4. Powerful writing from your daughter. I am 33 and have just started my own loc journey. I hope she knows that she won’t always be in the minority with natural hair, in many cities natural hair is becoming the norm, although the media needs to catch up. I think Mari’s locs are beautiful and I cannot wait until I get to that stage. I wish I had a mother like you who enforced the beauty of my natural hair so that I would have loved my hair earlier. The teen years are difficult for everyone in terms of image and although right now she wants to fade in, one day she’ll relish the fact that she’s standing out.

  5. I’ve had locs for 18 years. I would not loc a minor’s hair. Having natural hair that is not loced is not as difficult socially has having loced hair. I don’t think most minor are mature enough to handle the “othering” that accompanies having locs. While many black women are starting to embrace their natural hair locs are still marginalized on black women. Having loced hair is very different than having unloced natural hair. She might prefer unloced hair that she can wear in a twist out or in braids. Unlocing hair is doable about time consuming.

  6. Go Mari!!! Your locs are beautiful. Just like you. I love it!!!

  7. Wow! Mari is an inspiration at such a young age. I too went natural 3 years ago to teach my daughter, who is now 7, the same values about our hair. I do not regret my decision one bit. Her dad is very supportive and many women in my family are natural. Her BFF is also natural. In spite of this, she too is experiencing the “other” influences – even at age 7. She has asked for long straight hair. I was heart broken. However, I know that we are a minority in a majority society who constantly and successfully indoctrinates the eurocentric beauty standard. I will continue to build help her build her confidence and to allow her to express her angst just as you are allowing Mari to do. I am very encouraged and inspired.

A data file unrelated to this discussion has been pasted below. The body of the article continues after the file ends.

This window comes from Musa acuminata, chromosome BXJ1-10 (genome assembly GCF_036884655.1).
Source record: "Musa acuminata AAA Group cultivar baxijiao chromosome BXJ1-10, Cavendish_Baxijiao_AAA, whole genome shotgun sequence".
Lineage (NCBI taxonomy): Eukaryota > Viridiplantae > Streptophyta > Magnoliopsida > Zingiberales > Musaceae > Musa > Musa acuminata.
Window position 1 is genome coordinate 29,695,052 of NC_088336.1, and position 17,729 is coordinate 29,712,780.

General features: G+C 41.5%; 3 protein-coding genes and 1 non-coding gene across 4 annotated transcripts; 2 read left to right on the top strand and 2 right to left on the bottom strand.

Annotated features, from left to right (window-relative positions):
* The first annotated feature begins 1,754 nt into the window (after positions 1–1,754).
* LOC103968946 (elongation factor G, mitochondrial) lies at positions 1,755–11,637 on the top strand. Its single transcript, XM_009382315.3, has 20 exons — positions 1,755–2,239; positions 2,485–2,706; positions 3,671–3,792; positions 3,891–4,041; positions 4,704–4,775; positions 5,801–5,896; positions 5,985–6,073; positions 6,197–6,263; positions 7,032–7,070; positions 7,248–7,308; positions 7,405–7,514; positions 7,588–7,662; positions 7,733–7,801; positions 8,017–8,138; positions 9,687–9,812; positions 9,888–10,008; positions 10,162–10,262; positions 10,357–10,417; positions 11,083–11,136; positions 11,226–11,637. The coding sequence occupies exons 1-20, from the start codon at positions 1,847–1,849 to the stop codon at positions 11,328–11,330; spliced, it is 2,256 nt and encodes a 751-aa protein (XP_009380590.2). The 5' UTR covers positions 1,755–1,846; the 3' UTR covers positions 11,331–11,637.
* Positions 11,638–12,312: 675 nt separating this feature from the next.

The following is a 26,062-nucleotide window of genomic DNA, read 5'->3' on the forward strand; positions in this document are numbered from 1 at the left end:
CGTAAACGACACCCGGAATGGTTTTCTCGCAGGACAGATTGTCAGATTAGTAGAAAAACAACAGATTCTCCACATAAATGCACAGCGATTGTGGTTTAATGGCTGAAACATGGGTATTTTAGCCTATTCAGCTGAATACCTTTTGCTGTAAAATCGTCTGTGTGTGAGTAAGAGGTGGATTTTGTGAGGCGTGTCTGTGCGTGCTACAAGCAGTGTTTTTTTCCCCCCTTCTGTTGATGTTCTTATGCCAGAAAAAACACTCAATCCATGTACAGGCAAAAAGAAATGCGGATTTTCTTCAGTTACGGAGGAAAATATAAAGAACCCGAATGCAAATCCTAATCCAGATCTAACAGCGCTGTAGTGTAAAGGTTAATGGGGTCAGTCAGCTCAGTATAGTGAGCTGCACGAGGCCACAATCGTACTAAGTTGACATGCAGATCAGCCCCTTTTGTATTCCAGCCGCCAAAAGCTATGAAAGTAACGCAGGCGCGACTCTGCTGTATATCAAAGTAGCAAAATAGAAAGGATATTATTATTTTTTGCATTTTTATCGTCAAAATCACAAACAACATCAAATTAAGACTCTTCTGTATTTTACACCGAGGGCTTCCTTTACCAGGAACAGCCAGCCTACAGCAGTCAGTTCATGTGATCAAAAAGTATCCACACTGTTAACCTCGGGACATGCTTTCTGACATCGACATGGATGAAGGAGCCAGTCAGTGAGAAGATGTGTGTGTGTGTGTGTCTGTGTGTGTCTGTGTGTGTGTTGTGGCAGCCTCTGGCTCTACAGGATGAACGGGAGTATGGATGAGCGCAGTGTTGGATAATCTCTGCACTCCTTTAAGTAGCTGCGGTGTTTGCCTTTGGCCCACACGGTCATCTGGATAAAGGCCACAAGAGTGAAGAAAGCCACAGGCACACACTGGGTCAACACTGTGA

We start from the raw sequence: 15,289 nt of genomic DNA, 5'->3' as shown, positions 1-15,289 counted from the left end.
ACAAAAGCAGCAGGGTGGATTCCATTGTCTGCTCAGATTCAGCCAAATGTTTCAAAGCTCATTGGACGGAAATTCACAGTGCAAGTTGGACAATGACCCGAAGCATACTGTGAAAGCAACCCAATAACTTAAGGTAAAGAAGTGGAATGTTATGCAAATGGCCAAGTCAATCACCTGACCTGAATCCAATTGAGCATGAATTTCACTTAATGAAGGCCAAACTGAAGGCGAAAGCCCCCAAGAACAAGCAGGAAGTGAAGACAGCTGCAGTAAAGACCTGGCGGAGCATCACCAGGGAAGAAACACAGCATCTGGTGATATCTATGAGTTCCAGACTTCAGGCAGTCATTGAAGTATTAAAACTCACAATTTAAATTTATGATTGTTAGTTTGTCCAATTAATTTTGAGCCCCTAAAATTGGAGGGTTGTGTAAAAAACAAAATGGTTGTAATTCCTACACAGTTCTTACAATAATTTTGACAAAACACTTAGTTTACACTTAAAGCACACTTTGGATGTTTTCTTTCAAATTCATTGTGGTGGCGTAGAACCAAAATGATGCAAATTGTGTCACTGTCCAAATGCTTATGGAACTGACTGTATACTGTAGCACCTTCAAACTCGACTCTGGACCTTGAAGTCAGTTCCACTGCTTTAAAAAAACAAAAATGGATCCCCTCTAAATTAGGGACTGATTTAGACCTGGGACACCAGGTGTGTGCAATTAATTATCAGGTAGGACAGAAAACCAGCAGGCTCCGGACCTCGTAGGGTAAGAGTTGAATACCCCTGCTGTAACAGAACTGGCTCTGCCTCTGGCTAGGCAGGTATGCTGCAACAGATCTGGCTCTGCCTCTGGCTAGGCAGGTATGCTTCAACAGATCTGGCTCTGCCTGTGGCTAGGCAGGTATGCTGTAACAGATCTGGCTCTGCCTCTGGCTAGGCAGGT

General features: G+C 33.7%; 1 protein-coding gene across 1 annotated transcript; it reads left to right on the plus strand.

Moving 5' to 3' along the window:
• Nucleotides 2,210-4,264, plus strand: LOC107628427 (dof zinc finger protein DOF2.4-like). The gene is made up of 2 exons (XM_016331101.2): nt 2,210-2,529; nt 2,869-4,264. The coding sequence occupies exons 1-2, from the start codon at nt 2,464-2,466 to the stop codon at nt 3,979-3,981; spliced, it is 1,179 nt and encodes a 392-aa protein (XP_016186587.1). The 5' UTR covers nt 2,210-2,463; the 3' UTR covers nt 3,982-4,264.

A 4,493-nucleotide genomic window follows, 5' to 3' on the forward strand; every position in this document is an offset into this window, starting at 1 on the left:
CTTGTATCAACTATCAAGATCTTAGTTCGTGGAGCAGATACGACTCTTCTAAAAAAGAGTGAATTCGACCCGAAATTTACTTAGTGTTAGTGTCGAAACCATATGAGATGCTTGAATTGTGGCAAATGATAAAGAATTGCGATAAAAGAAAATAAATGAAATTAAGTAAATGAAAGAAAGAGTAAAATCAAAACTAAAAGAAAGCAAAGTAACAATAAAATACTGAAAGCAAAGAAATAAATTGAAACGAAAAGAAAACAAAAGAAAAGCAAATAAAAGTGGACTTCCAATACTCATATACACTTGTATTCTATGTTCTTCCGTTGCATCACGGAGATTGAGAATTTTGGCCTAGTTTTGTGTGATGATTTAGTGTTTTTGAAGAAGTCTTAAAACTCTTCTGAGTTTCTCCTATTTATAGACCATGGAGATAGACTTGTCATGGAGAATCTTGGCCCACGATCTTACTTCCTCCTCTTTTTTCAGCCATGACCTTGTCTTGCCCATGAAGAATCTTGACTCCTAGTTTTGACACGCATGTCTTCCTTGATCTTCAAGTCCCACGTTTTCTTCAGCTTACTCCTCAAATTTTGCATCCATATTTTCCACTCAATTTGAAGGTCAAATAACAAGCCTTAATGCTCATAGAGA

8. Our sisters really have to get over this hair hangup. There is way, way too much brain matter spent on giving importance to your hair. Hey sisters will you please place more emphasis on what’s under your scalps rather than what’s on top of it? A huge industry has been created and run by people who know we have this hair hangup. And the money is coming from our sisters. And the people I’m speaking of are men. Men who know our sisters have this hangup.

    Just get some shampoo and a comb and call it a day please!

  9. I have experienced what Mari feels even though I didn’t go natural until my late 30’s. I didn’t loc my hair and ended up perming it when I moved to an area that maliciously “othered” black women who wore their hair natural. I felt less conspicuous, but ashamed that I felt the need to fit in. After I realized that I STILL got passed over for the better paying jobs, STILL didn’t get any more dates, STILL didn’t look any better than before – I went back to natural. My spiritual growth is what eventually got me to love what’s on the inside and not obsess over the packaging.

  10. I’m an African teenager from Nigeria.. I just turned 17 this month and i started wearing my natural hair when i was 14 although i bigchopped again. I’m now 8months postbc. In Nigeria,there’s a lot of criticism about natural hair and its rare to find young people of my age wearing natural hair. So it’s a struggle. By the way,great by your daughter ma’am

Leave a Reply

This site uses Akismet to reduce spam. Learn how your comment data is processed.